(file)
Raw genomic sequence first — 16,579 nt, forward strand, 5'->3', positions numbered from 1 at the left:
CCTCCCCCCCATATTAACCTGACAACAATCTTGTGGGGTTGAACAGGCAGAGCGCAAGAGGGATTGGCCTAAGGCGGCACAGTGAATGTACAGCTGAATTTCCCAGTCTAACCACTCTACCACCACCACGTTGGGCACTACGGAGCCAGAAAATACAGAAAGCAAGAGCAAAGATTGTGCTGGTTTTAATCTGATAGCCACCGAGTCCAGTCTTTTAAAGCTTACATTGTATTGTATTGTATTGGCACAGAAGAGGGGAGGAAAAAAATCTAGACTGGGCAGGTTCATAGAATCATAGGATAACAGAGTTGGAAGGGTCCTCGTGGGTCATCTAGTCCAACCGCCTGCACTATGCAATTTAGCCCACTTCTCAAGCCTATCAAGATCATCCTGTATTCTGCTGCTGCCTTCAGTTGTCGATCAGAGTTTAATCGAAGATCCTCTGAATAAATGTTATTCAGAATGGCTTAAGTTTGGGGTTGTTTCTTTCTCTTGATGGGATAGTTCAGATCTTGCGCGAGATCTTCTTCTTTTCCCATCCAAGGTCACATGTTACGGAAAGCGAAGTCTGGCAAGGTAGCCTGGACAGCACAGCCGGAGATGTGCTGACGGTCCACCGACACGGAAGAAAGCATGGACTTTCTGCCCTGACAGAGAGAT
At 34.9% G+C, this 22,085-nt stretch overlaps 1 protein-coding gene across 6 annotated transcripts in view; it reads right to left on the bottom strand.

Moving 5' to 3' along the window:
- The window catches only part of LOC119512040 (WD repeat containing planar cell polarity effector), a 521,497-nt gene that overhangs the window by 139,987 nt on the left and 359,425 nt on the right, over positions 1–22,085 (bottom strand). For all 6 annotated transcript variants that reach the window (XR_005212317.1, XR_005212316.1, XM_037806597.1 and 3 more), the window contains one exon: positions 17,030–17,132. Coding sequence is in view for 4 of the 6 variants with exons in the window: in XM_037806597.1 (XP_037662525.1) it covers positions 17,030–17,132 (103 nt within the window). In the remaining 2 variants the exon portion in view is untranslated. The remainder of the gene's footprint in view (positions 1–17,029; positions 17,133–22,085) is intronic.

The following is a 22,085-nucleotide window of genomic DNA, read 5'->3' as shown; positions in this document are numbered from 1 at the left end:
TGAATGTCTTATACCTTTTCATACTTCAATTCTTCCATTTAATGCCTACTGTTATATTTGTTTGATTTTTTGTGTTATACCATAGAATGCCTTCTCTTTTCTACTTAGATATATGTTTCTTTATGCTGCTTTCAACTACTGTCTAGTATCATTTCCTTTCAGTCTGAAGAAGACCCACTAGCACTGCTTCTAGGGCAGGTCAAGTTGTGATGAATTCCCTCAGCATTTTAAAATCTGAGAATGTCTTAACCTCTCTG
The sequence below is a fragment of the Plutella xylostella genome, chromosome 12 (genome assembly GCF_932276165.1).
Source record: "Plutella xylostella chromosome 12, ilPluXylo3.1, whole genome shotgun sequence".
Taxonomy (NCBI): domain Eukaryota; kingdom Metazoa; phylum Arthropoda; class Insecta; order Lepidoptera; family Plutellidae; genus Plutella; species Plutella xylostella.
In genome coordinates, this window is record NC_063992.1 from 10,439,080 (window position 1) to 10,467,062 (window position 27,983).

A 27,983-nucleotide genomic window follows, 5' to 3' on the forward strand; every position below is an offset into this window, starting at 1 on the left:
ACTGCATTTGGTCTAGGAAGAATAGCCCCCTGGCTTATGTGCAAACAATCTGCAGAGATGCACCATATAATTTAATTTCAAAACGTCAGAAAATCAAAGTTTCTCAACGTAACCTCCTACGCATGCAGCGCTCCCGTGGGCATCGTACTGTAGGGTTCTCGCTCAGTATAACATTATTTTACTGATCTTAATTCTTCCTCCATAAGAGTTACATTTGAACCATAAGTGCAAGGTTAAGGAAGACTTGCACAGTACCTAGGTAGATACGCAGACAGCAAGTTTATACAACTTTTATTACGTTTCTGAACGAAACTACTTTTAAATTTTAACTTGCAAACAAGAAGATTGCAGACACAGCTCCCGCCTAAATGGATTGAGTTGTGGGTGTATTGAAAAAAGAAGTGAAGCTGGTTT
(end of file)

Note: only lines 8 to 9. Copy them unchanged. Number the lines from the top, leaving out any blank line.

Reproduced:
The sequence below is a fragment of the Plutella xylostella genome, chromosome 12 (genome assembly GCF_932276165.1).
Source record: "Plutella xylostella chromosome 12, ilPluXylo3.1, whole genome shotgun sequence".